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Python Ternary Operator: The If-Else One Liners With Code Examples

Python Ternary Operator: The If-Else One Liners With Code Examples

Does Python have a ternary operator? If so, how does it work?

A ternary operator, otherwise known as a conditional expression, is a simple if-else statement that is performed on one line of code to evaluate a condition. The value entered before the if clause is the True value returned, whereas the value after the else clause is the False value returned. The expression between the if and the else is the conditional clause that determines what value is returned.

In Python the ternary operator has the following schematic:

value_if_true if condition else value_if_false

Here’s how this would work in the Python REPL:

>>> my_age = 45
>>> "Your odd this year" if my_age % 2 == 1 else "Your even this year"
'Your odd this year' 

As you can see from the simple example above the ternary operator performs a simple check on whether the my_age variable will have a remainder of 1 when divided by 2 (the % modulo division returning the remainder of the division). In this case as the number 45 is an odd number this evaluates to True and therefore the value_if_true part of the ternary operator is returned.

Here’s what would have happened if the number was even:

>>> my_age = 44
>>> "Your odd this year" if my_age % 2 == 1 else "Your even this year"
'Your even this year'

As the condition in the expression evaluates to False in this example the expression after else is returned.

How Do You Assign A Ternary Operator To A Variable?

To assign the result of a ternary operator in Python to a variable simply declare the name of the variable before the ternary operator followed by the assignment symbol =.

Something like the following:

>>> my_age = 44
>>> odd_or_even = "odd" if my_age % 2 == 1 else "even"
>>> print(f"Your {odd_or_even} this year")
Your even this year

From the above example, the code has changed a little so the ternary operator can return the essential ingredient needed: determining whether to output "odd" or "even". As you can also see from this ternary operator it is assigned to the variable odd_or_even and this variable is then used in an f-string to help output the intended result.

Can You Use A Ternary Operator Without else?

Can you use the ternary operator syntax without the else clause? By its nature, a ternary operator needs to have both the result to return if True and the result to return if False.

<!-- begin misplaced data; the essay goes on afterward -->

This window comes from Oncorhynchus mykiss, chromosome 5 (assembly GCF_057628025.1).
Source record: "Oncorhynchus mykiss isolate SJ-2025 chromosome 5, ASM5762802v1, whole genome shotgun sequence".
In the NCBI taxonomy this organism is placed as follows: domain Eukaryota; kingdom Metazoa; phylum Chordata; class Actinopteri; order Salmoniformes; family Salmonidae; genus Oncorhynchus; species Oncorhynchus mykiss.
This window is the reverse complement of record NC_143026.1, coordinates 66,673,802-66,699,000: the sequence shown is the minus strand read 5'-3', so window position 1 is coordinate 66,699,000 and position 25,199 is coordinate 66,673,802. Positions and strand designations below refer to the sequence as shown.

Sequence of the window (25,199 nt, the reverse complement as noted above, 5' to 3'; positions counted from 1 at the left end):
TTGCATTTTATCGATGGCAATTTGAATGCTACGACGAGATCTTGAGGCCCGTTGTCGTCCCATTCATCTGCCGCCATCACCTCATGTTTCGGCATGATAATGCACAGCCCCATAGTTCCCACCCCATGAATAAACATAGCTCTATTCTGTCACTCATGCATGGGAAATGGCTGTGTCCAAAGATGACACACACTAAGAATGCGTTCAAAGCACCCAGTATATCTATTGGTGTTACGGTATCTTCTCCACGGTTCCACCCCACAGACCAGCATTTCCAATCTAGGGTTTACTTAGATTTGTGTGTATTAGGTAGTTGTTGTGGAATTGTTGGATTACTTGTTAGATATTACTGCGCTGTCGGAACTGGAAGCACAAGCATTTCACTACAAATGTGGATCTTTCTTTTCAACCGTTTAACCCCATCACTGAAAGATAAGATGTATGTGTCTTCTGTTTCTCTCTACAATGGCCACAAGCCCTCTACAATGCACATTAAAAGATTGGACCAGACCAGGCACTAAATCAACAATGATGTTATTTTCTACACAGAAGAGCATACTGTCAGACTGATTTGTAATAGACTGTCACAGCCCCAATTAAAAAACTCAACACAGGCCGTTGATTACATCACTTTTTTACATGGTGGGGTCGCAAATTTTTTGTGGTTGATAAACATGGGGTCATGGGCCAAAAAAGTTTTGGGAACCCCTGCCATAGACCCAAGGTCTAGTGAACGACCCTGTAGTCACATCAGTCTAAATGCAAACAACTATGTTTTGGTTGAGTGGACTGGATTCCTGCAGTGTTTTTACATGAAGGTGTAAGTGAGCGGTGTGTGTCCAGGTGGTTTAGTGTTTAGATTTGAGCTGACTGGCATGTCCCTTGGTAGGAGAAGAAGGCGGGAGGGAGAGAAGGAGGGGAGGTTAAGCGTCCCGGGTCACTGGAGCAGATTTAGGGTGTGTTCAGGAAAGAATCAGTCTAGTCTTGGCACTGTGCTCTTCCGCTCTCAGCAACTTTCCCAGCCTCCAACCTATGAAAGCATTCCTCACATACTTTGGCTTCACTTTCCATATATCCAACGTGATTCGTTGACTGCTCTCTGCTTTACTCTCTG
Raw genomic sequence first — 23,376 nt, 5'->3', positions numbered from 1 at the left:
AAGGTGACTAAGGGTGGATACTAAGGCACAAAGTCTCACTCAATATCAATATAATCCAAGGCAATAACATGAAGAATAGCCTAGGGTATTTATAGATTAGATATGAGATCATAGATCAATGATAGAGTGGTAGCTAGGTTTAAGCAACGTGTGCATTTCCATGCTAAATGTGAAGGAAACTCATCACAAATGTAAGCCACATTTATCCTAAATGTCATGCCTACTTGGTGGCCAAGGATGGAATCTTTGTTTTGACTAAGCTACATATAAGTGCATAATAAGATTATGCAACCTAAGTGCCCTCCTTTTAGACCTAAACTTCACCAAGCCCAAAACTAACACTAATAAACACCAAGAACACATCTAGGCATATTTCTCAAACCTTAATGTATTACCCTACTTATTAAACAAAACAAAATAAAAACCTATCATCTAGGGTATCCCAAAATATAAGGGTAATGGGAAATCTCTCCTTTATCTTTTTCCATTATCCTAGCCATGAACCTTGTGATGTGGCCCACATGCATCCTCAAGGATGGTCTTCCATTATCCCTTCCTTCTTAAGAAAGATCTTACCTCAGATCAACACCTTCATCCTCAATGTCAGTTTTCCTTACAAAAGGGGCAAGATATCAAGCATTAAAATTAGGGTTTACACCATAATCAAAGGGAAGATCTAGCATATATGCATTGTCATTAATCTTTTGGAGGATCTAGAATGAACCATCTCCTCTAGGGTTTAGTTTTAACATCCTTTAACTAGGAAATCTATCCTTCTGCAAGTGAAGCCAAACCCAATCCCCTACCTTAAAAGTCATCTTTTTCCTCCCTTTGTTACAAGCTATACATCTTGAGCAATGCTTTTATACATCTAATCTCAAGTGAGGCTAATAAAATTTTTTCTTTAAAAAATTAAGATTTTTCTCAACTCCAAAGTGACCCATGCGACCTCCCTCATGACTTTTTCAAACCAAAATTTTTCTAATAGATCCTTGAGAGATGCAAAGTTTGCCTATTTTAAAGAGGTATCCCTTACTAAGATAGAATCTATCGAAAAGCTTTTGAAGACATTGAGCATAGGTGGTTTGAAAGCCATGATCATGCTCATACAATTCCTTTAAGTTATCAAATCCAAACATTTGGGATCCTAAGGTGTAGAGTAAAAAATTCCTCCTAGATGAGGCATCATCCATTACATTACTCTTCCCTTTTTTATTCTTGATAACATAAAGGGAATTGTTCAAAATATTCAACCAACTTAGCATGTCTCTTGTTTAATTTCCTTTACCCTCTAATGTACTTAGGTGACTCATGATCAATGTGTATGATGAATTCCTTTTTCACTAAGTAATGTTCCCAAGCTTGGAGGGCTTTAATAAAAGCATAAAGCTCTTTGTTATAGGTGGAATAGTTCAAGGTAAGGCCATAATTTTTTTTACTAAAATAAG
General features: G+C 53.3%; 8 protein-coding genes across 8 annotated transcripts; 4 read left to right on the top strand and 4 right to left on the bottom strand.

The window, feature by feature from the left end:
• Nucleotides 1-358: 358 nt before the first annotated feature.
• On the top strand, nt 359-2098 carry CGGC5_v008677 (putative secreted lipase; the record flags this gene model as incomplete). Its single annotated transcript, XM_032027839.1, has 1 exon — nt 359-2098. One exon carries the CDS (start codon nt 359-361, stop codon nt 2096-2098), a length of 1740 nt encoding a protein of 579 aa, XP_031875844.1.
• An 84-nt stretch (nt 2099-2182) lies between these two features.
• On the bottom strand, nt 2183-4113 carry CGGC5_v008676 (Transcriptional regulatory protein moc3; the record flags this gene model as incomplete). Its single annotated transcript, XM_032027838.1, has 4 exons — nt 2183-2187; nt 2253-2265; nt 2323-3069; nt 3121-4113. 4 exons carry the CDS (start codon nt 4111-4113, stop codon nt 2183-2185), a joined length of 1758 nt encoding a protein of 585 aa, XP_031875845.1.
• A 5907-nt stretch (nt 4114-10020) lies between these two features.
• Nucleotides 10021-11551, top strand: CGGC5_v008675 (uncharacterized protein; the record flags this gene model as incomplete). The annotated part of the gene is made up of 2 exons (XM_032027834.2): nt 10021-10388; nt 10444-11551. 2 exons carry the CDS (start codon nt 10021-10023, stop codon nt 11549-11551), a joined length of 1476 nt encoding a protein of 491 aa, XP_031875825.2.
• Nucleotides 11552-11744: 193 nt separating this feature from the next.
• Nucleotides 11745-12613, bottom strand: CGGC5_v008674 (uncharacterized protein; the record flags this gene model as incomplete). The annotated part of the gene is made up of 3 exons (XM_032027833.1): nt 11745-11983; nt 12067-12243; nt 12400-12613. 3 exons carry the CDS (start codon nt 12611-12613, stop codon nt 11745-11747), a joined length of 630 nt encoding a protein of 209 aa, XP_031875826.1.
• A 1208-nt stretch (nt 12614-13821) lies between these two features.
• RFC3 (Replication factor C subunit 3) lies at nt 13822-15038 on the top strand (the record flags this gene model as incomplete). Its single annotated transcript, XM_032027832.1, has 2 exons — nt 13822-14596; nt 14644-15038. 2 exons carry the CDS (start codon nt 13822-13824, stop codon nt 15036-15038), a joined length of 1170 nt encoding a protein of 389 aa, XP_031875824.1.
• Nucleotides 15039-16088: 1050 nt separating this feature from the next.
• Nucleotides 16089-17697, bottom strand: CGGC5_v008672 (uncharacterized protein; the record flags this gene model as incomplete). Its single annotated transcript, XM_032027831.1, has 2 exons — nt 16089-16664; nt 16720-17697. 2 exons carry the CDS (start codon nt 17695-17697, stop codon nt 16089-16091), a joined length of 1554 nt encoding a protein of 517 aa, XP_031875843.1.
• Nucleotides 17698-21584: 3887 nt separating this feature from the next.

If you’re looking to create an expression with just an if statement then the only alternative would be something that would have the following schema:

if condition: value_if_true

Unfortunately, it isn’t deemed to Pythonic as the nature of if statements in Python is the result is inserted on a new line, like so:

if condition:

But the single line if statement does work, as demonstrated below:

>>> my_age = 45
>>> if 50 > my_age >= 40: print("The roaring forties")
The roaring forties

As you can see the Python REPL requires a second carriage return after entering that second line containing the if statement. It isn’t something recommended, but can be done.

What Is A Ternary Operator Alternative?

What can you use instead of the ternary operator? Is there something similar in Python that can be used?

In older versions of Python a way to perform the ternary operator was using tuples. Here’s an example of the format of that tuple:

(value_if_false, value_if_true)[condition]

The only problem with this approach is that the value_if_false isn’t true it will still run.

Here’s an example demonstrating the problem with this approach:

>>> my_age = 44
>>> (print("Your even"), print("Your odd"))[my_age % 2 == 1]
Your odd
Your even

As you can see both expressions print out, this could easily be fixed by moving the print statement outside like so:

>>> my_age = 44
>>> print(("Your even", "Your odd")[my_age % 2 == 1])
Your even

However, if you don’t want the False side of the tuple to evaluate or run then the syntax will need a little tweak by inserting lambda expressions. Using the previous example where print functions were used in both tuple elements, let’s prefix these with lambda statements are run again:

>>> my_age = 44
>>> (lambda: print("Even"), lambda: print("Odd"))[my_age % 2 == 1]()

Notice this time that the REPL didn’t output the print from the False tuple (being the first element, or the element with an index of 0)?

Therefore, to use this syntax if there is an expression that could evaluate and impact your code with the non-returning side then prefix each of the tuple elements with the lambda: expression.

Here’s the syntax using lambda:

(lambda: value_if_false, lambda: value_if_true)[condition]()


The ternary operator provides Python developers with the ability to code a conditional expression using a single line of code that is succinct and easy to follow.

If you’re looking to use the ternary operator in your code follow the format: value_if_true if condition else value_if_false.

If you’re looking to use an alternative that uses tuples use the format: (lambda: value_if_false, lambda: value_if_true)[condition]().

Do remember both approaches have different ordering of the True and False values, so it might be best to use one approach consistently throughout your code.